—–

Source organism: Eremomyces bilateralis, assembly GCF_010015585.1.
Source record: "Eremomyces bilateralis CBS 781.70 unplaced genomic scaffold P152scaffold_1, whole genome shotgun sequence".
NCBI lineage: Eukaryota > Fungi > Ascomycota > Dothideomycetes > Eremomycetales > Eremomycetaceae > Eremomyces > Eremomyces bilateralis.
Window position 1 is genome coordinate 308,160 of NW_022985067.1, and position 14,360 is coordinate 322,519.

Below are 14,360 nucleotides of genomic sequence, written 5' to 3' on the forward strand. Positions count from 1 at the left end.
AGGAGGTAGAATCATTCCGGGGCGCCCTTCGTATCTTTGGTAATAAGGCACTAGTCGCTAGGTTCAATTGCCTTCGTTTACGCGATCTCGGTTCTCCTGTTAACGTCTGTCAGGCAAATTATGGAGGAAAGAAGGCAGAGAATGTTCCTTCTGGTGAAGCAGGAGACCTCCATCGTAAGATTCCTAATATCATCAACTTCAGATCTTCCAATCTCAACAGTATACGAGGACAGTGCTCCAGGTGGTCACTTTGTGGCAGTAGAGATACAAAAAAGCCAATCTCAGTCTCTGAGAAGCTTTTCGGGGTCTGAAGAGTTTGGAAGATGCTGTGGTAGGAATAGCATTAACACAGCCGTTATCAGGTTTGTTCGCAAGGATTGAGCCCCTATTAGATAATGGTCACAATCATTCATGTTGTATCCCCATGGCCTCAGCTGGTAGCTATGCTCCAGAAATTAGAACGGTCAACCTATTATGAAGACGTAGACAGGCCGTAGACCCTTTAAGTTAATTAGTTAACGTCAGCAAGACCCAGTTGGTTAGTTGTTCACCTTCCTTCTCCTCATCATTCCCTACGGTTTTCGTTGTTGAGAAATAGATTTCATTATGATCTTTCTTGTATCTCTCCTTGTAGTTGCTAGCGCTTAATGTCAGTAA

A second point of comparison can also be offered which ties together many of the themes developed in this entry thus far: the comparison between the creative state and the dream state. As mentioned above, one of the most consistent statements of composers made about their creative processes is the foundational importance of a “dreamlike” generative state, in which “the best” ideas often come to them unbidden, and in the case of some composers (such as Mozart and Brahms) may even lead to the generation of an entire work, as long as this “semi-conscious,” dreamlike state of creation is not interrupted. Such descriptions of this generative compositional state more than superficially resemble the dream state: it is not simply that the feeling of this cognitive state is “semi-conscious” or “dreamlike,” but much more significantly that it is typified by the (seemingly) passive reception of mental contents—contents which some part of the composer/dreamer’s brain must of course be generating, but which seem to come from nowhere (or from a supernatural being, such as a god or devil). Dreams can on occasion be static and/or boring, but they are often interesting, even bizarre—and emotionally potent as well. When composers state that their “best ideas” come from such dreamlike states—or in Brahms’ words, “the themes that will endure in my compositions all come to me in this way” (Abell 1955, 6)—they seem to be saying not simply that ideas come easily in such states, but that the ideas generated in such states are actually better than those generated during normal waking consciousness—or what might be called “transformative” consciousness, the cognitive state characterized by the transformative phase. As stated previously, the generative phase is characterized most consistently by default-mode activity, while the transformative phase likely aligns mostly with executive network activity. It may be no coincidence, therefore, that the dream state is characterized by enhanced default-mode activity, and reduced executive-network activity. The neurochemistry of the dreaming brain is better understood than that of the creative (musical) brain, and therefore, it may also be productive to investigate whether and to what extent the neurochemical signatures of the dream state—high acetylcholine levels and low serotonin and norepinephrine levels—also typify and/or influence creative (musical) states.